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Contrary to common belief, randomised controlled trials inevitably produce biased results

Krauss, Alexander (2018) Contrary to common belief, randomised controlled trials inevitably produce biased results. Impact of Social Sciences Blog (12 Jul 2018). Blog Entry.

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Abstract

Much of the social and medical sciences depend on randomised control trials. But while this may be considered the foundational experimental method, a certain degree of bias inevitably arises in any trial; whether this is sample bias, selection bias, or measurement bias. This is important as the level of validity of a trial's causal claims can be a matter of life or death. To Alexander Krauss, the scientific process is a complex human process, involving many actors required to take many unique decisions at many different stages, and so some degree of bias is unavoidable. This has implications for the reproducibility crisis, as variation between study outcomes becomes the norm, and one-to-one replication is not possible.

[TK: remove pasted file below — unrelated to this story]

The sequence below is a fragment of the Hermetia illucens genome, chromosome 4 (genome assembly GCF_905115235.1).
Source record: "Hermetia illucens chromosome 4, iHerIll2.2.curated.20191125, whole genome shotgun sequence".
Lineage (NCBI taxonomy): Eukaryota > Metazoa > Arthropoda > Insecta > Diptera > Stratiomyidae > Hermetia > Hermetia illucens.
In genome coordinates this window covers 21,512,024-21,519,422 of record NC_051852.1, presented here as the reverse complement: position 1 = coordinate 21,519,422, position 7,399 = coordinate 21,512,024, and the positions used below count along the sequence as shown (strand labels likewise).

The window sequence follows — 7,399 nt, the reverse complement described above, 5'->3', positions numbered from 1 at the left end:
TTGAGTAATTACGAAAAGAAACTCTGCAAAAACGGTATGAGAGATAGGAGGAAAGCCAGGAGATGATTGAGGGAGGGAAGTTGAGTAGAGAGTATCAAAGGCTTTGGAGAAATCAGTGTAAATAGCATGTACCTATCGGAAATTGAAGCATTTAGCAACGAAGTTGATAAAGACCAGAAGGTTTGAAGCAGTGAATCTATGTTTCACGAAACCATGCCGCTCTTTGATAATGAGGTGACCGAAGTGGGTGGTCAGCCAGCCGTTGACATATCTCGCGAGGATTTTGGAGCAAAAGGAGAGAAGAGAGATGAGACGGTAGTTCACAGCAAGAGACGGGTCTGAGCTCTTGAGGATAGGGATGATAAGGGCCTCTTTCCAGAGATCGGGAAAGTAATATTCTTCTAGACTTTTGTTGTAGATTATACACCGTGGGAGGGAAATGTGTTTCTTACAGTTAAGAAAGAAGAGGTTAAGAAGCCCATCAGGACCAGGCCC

Item Type: Online resource (Blog Entry)
Official URL: http://blogs.lse.ac.uk/impactofsocialsciences/2018...
Additional Information: © 2018 The Author
Subjects: L Education > LB Theory and practice of education > LB2300 Higher Education
Sets: Collections > Impact of Social Sciences Blog at LSE
Date Deposited: 10 Dec 2018 12:55
Last Modified: 10 Dec 2018 12:55
URI: http://eprints.lse.ac.uk/id/eprint/91150

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